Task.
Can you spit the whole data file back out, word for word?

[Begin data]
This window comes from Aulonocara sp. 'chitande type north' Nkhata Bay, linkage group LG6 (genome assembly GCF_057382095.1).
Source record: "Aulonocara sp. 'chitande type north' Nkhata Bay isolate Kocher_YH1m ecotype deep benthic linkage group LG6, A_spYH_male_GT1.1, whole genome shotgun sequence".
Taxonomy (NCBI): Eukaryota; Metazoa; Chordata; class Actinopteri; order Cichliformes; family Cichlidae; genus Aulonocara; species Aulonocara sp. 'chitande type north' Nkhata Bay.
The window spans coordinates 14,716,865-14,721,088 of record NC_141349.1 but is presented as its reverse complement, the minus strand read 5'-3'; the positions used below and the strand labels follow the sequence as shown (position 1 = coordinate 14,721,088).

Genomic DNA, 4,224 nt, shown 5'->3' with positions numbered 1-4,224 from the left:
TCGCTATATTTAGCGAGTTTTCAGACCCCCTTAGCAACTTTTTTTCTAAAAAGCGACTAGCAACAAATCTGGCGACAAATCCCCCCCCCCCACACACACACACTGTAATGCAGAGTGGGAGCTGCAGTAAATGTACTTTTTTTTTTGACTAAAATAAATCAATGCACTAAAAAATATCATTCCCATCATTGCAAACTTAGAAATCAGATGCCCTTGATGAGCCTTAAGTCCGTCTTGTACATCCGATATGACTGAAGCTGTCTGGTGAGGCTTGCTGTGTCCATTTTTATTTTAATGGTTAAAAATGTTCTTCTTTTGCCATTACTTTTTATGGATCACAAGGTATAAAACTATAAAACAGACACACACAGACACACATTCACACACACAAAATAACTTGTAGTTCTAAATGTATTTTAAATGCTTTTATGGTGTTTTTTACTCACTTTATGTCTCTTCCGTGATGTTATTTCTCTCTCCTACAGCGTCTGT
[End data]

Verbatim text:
This window comes from Aulonocara sp. 'chitande type north' Nkhata Bay, linkage group LG6 (genome assembly GCF_057382095.1).
Source record: "Aulonocara sp. 'chitande type north' Nkhata Bay isolate Kocher_YH1m ecotype deep benthic linkage group LG6, A_spYH_male_GT1.1, whole genome shotgun sequence".
Taxonomy (NCBI): Eukaryota; Metazoa; Chordata; class Actinopteri; order Cichliformes; family Cichlidae; genus Aulonocara; species Aulonocara sp. 'chitande type north' Nkhata Bay.
The window spans coordinates 14,716,865-14,721,088 of record NC_141349.1 but is presented as its reverse complement, the minus strand read 5'-3'; the positions used below and the strand labels follow the sequence as shown (position 1 = coordinate 14,721,088).

Genomic DNA, 4,224 nt, shown 5'->3' with positions numbered 1-4,224 from the left:
TCGCTATATTTAGCGAGTTTTCAGACCCCCTTAGCAACTTTTTTTCTAAAAAGCGACTAGCAACAAATCTGGCGACAAATCCCCCCCCCCCACACACACACACTGTAATGCAGAGTGGGAGCTGCAGTAAATGTACTTTTTTTTTTGACTAAAATAAATCAATGCACTAAAAAATATCATTCCCATCATTGCAAACTTAGAAATCAGATGCCCTTGATGAGCCTTAAGTCCGTCTTGTACATCCGATATGACTGAAGCTGTCTGGTGAGGCTTGCTGTGTCCATTTTTATTTTAATGGTTAAAAATGTTCTTCTTTTGCCATTACTTTTTATGGATCACAAGGTATAAAACTATAAAACAGACACACACAGACACACATTCACACACACAAAATAACTTGTAGTTCTAAATGTATTTTAAATGCTTTTATGGTGTTTTTTACTCACTTTATGTCTCTTCCGTGATGTTATTTCTCTCTCCTACAGCGTCTGT